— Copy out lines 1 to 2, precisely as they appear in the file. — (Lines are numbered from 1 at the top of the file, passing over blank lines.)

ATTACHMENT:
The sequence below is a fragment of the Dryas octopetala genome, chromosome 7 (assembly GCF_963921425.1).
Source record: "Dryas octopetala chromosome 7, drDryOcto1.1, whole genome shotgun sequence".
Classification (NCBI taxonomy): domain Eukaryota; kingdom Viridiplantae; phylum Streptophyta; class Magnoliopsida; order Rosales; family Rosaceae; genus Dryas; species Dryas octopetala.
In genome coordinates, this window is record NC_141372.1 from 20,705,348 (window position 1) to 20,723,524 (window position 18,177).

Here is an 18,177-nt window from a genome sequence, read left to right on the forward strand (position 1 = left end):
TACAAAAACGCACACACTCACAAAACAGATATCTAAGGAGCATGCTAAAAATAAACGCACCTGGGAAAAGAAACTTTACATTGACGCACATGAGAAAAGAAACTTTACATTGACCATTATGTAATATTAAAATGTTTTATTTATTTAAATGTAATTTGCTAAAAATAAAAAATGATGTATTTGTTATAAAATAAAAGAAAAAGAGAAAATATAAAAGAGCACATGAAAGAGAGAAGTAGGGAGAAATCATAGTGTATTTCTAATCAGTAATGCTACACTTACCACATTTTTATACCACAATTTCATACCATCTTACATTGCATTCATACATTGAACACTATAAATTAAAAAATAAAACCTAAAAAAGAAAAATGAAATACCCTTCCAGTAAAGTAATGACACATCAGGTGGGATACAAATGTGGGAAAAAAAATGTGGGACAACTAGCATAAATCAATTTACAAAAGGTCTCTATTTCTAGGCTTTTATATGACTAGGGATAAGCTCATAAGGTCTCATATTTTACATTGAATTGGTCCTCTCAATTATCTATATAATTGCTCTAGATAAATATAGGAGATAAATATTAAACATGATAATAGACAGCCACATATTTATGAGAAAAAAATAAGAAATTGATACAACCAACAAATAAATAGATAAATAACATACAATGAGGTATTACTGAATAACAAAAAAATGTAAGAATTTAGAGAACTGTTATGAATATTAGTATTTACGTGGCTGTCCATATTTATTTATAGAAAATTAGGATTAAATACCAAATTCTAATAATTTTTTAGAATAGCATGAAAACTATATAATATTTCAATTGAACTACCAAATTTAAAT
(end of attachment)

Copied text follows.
The sequence below is a fragment of the Dryas octopetala genome, chromosome 7 (assembly GCF_963921425.1).
Source record: "Dryas octopetala chromosome 7, drDryOcto1.1, whole genome shotgun sequence".